Conventional transport aircraft wing design is driven mainly by cruise efficiency, i.e., adequate lift is generated at high speed for level flight with minimal drag. Conventional high-lift systems (leading edge slats and trailing edge flaps) were designed to augment lift and stall characteristics at the low speeds encountered during landing.

Noise produced by unsteady flow around aircraft structures, termed airframe noise, is an important source of aircraft noise during landing approach. Conventional leading-edge slat devices for high lift are a prominent source of airframe noise. Notional concepts for a slatcove filler (SCF) have been proposed to fill the cavity behind the slat and reduce the unsteadiness of the flow in the deployed configuration. The invention disclosed here is a unique approach to realizing a deployable SCF. The structural concept is simple and will enable autonomous achievement of the desired deployed shape while enabling a clean cruise configuration with minimal weight addition.

It is desirable for the multi-element airfoil to revert to a smooth, single-element profile during the cruise phase of flight to reduce the drag of the wing. In current practice, the multiple airfoil elements are nested together with the leading edge of each element after the foremost fitting into a cove in the aft lower surface of the preceding element. These coves present a cavity to the flow when the elements are deployed, and the flow forms a vortical recirculation region within each cavity. While this vortical recirculation disrupts the lift-producing capability of the airfoil by only a minor amount, a high-velocity gradient or shear, which is found to be highly unsteady, is generated at the boundary of such a recirculating region. This unsteadiness generates considerable noise that radiates outward from the wing and may be heard by an observer on the ground. A SCF approach to slat noise reduction has the advantage of preserving the gap between the slat and main wing element for aerodynamic benefit. A SCF can also be a very effective treatment for airframe noise reduction if designed properly, but it cannot eliminate the noise because some noise generation mechanisms remain.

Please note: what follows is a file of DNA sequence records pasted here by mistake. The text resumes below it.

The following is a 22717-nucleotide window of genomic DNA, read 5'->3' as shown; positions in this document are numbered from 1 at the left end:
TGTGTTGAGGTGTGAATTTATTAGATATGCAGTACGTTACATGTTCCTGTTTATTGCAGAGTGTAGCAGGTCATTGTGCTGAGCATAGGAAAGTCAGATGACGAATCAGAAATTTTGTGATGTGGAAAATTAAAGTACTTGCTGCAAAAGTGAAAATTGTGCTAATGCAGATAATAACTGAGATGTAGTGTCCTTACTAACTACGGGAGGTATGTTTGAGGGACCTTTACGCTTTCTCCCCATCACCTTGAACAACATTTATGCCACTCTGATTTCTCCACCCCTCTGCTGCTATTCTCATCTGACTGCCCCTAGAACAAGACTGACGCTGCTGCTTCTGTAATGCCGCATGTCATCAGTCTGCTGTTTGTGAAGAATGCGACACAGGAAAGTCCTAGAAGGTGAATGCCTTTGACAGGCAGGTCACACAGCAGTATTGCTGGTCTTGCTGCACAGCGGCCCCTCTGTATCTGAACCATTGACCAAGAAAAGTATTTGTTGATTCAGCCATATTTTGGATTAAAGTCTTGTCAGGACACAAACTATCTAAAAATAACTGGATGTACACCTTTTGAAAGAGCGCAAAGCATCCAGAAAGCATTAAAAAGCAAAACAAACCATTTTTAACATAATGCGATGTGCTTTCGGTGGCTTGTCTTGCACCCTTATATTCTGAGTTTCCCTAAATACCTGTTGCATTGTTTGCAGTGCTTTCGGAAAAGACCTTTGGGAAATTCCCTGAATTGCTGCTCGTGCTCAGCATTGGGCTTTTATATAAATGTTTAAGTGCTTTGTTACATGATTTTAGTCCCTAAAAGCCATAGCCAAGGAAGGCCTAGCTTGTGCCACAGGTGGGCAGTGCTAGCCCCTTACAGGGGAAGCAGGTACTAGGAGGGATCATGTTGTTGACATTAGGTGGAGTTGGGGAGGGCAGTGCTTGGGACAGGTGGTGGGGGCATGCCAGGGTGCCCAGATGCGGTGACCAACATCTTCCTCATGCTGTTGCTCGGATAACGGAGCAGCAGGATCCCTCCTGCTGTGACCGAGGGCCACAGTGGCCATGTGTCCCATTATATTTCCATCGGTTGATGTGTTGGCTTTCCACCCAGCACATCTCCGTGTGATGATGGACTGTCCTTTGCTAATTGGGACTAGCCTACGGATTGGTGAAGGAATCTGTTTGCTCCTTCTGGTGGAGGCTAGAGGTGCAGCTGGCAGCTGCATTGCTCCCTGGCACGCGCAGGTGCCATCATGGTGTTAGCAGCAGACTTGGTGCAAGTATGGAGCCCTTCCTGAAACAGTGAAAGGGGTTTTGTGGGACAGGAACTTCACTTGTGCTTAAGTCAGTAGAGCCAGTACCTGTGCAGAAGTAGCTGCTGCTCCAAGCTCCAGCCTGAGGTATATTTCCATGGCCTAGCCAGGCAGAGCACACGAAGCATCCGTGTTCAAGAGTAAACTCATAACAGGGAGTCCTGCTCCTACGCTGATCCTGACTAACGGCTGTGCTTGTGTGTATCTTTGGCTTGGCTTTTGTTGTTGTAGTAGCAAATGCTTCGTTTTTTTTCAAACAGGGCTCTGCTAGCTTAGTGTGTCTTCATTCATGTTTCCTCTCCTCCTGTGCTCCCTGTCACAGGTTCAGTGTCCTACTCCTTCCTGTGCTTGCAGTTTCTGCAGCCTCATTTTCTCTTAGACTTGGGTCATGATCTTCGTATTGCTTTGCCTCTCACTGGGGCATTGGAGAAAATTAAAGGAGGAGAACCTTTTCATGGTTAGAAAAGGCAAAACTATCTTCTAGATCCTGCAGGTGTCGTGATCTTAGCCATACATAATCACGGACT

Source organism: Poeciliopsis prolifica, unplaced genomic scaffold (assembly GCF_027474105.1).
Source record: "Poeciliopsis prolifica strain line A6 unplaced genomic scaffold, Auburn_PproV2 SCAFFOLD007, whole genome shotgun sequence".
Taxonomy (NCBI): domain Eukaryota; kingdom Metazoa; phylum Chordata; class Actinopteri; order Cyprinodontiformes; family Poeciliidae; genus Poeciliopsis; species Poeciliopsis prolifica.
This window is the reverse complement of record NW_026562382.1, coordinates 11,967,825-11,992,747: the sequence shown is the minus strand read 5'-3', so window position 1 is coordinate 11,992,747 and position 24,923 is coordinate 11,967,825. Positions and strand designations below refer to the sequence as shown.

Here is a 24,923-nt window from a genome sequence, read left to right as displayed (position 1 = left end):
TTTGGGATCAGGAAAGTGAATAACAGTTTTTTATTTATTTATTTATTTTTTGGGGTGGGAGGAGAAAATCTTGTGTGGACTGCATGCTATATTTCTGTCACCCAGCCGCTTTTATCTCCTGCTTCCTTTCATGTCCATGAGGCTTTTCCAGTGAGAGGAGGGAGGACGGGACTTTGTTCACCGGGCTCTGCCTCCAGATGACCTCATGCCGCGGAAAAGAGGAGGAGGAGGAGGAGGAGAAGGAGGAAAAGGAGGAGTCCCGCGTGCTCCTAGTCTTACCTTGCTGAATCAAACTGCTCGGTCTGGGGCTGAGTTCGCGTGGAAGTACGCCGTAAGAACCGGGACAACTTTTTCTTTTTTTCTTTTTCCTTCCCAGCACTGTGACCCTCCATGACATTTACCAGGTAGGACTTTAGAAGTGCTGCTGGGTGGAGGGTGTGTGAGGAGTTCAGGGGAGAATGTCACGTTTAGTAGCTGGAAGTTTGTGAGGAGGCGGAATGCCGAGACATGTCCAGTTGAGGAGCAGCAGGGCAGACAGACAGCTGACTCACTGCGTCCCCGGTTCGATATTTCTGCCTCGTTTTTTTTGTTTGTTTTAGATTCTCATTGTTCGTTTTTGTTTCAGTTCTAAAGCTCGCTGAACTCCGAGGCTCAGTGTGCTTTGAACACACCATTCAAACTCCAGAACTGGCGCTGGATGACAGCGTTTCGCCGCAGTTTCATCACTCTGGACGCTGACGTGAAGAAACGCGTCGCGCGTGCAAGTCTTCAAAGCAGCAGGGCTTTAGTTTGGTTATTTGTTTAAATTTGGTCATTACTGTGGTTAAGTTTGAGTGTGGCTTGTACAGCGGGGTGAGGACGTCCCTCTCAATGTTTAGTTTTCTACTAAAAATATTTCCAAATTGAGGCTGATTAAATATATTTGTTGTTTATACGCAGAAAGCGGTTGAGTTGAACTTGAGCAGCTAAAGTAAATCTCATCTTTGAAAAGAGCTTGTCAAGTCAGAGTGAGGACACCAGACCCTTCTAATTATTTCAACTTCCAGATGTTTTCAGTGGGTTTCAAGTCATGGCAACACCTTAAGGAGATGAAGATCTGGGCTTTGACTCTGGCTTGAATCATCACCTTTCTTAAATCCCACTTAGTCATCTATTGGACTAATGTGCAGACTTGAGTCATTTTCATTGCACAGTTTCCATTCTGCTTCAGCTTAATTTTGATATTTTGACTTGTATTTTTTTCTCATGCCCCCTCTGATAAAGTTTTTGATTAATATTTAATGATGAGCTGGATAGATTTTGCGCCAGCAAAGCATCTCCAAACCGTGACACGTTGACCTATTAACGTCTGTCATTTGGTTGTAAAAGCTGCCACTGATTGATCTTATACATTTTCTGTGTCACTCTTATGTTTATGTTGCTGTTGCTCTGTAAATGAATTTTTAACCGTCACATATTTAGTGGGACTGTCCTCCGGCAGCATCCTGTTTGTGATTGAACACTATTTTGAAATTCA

The approach adopted in this work is that of a deformable SCF structure that stows in the cavity between the slat and main wing element under the authority of the slat actuators, and deploys automatically with deployment of the slat. The SCF concept has been shown, both computationally and experimentally, to provide significant broadband noise reduction. The design can be retrofitted to existing aircraft structures, and can be easily incorporated into existing or forthcoming designs for aircraft wing structures. The concept involves very few components, requires no additional mechanical support from pneumatic or hydraulic systems, and makes use of existing slat actuation systems for retraction. Hence, the design is completely autonomous, extremely simple, and constitutes a low-weight addition. The concept is failsafe in that lift would not be diminished in the event that the SCF failed to deploy.

This work was done by Travis L. Turner, David P. Lockard, Mehdi R. Khorrami, and Craig L. Streett of Langley Research Center; and Reggie T. Kidd and Douglas L. Webber of ATK Space Division. NASA is actively seeking licensees to commercialize this technology. Please contact LaRC-PatentLicensing@ mail.nasa.gov to initiate licensing discussions. Follow this link for more information: http://technology.nasa.gov/patent/LARTOPS-87 . LAR-17877-1


NASA Tech Briefs Magazine

This article first appeared in the May, 2016 issue of NASA Tech Briefs Magazine.

Read more articles from this issue here.

Read more articles from the archives here.